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Play Time - King's Cross

Central Saint Martins, King's Cross, London

A half sawn ping pong table sits on a busy thoroughfare just outside the Central Saint Martins building in King's Cross. Half the table is placed inside of the building with a video of me playing ping pong against an unknown 'opponent', the other half is separated by a glass wall and can be accessed by anyone on the street. A ping pong bat and ball are left on the table as an invitation to play ping pong with me.

The building and it's surroundings are tightly managed by the property agent, Argent, and while the space is technically outdoors and unfenced, there are round-the-clock security cameras and guards patroling for any potential 'misconduct'. As the King's Cross area becomes increasingly gentrified, areas designated as 'public' space have become more restricted. Activities permitted in the area are usually only temporary in nature or must be formally approved by Argent, for instance, profitable luxury eco-markets on the weekends, large convention-concerts held by multinational corporations, high profile fashion and art campaigns.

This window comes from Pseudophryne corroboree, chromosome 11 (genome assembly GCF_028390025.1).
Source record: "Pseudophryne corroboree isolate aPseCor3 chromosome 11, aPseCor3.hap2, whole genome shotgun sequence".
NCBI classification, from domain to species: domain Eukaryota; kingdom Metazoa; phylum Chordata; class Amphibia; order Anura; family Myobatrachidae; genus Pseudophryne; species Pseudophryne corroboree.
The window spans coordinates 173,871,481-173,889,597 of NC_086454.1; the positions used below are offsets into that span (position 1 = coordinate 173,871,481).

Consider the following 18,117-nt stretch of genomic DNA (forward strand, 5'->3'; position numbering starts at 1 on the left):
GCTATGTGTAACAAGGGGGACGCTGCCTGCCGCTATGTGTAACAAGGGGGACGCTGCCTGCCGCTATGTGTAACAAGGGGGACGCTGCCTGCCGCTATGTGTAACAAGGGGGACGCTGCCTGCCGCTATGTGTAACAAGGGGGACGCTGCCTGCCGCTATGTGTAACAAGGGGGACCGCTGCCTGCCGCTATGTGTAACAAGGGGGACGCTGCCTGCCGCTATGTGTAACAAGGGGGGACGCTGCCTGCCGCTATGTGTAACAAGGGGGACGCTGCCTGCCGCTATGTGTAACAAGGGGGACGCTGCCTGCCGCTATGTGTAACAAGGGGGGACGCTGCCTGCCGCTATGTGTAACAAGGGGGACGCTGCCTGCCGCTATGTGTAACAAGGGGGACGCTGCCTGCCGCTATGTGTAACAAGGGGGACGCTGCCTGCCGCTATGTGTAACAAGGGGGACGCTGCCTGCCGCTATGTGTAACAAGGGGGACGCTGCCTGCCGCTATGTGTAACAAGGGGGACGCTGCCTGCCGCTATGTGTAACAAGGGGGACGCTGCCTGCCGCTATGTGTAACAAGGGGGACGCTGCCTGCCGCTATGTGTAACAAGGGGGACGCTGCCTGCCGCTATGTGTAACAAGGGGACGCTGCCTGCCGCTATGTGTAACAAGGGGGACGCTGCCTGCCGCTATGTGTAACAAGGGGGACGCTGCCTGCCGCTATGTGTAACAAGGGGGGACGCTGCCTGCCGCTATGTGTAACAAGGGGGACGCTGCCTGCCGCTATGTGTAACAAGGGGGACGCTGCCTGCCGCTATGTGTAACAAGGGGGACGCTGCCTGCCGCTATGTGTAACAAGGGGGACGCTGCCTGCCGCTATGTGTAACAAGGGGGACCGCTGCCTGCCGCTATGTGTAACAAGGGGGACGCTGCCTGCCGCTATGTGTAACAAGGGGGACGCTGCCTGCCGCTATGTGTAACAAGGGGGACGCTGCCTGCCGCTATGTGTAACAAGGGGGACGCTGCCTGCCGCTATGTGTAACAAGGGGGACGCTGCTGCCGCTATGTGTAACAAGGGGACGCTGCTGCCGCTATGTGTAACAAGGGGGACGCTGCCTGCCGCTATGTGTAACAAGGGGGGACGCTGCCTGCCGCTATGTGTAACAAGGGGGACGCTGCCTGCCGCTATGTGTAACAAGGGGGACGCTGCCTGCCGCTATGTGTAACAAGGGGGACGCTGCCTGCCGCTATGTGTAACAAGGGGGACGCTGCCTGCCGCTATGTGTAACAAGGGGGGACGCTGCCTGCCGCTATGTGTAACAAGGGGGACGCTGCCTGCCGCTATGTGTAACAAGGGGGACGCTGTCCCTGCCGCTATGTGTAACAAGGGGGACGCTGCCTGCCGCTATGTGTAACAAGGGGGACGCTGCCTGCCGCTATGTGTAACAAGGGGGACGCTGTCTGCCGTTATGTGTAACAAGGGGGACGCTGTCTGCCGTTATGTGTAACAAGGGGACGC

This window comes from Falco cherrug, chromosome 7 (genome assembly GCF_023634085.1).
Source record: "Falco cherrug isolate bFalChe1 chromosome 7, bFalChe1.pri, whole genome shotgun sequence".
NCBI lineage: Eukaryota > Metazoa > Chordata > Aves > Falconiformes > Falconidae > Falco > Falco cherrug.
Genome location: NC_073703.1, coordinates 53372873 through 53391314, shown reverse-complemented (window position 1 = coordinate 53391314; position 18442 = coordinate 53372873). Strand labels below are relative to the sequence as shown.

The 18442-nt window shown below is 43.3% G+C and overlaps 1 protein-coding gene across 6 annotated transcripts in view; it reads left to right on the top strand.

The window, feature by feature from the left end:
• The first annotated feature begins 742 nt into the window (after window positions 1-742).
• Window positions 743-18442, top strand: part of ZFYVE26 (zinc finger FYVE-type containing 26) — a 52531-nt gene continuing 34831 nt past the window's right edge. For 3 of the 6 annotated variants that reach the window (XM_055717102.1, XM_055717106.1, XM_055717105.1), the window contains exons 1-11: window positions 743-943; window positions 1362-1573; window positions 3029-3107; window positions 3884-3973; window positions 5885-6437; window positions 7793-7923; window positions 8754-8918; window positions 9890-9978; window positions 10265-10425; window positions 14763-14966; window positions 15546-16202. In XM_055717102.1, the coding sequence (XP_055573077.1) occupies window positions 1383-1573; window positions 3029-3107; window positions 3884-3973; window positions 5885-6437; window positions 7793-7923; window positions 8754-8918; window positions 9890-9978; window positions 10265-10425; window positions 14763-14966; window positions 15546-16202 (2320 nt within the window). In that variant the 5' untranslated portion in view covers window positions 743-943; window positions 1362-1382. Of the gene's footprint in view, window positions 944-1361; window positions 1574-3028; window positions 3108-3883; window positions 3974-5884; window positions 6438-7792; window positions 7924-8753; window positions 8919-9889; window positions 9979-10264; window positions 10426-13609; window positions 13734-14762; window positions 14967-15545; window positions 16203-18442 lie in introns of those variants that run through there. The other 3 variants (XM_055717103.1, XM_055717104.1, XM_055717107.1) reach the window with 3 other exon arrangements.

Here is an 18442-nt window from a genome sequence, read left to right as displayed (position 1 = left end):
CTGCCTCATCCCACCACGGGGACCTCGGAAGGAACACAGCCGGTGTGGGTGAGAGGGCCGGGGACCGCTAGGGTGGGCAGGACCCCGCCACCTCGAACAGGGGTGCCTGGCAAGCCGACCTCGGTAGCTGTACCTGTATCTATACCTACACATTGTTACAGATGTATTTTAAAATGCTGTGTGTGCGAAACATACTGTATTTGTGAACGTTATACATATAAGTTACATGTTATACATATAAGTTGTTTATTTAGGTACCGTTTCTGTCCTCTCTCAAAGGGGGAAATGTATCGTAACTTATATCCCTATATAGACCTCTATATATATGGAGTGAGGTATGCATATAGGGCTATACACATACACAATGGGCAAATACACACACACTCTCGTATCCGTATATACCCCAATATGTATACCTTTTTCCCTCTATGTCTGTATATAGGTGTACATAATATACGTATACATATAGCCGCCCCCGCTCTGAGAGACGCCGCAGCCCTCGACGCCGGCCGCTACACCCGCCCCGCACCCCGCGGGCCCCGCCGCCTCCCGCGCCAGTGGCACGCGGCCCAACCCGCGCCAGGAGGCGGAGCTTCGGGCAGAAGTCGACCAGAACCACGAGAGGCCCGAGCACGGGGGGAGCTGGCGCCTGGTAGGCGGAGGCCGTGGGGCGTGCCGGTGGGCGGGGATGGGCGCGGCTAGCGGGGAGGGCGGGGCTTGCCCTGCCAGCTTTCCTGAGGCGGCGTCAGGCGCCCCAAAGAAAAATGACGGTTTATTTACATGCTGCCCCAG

When there isn't a snazzy show on, the large foyer of the compound is filled with several ping pong tables, courtesy of Argent, as a public gift to those willing to come all the way down there. Often, the ping pong tables are the only place where one can spot anybody resembling a 'public', most other times the only people coming through are there on invitation.

The table I installed was, suprisingly, not removed abruptly by security for the several days it was attached to the glass wall. I felt like I finally had chance to play with passerbys, who would find a moment of pause and joy, in a place where it seemed impossible.

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